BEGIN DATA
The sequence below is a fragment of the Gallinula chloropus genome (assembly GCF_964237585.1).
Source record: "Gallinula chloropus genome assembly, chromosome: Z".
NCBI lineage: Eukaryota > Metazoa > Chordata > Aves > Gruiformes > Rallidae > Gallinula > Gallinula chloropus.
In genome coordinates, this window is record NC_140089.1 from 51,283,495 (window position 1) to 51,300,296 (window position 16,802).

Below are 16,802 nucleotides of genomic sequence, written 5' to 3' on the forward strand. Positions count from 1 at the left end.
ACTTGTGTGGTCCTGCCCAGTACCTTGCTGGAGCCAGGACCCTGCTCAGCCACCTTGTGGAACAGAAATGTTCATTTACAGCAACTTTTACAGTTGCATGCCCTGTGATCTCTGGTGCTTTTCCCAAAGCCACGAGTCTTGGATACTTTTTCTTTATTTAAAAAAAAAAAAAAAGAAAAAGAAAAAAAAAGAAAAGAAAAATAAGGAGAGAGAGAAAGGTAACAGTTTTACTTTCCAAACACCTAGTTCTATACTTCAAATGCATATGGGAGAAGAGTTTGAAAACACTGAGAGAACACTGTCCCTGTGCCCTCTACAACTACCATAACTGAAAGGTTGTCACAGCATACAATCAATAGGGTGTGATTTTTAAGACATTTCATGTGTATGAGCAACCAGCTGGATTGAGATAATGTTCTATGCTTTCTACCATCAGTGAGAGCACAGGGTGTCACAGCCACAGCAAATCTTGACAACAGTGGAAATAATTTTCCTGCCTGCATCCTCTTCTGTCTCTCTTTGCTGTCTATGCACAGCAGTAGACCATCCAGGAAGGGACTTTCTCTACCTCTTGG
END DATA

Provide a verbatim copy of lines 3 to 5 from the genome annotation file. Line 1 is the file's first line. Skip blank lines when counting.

NCBI lineage: Eukaryota > Metazoa > Chordata > Aves > Gruiformes > Rallidae > Gallinula > Gallinula chloropus.
In genome coordinates, this window is record NC_140089.1 from 51,283,495 (window position 1) to 51,300,296 (window position 16,802).

Below are 16,802 nucleotides of genomic sequence, written 5' to 3' on the forward strand. Positions count from 1 at the left end.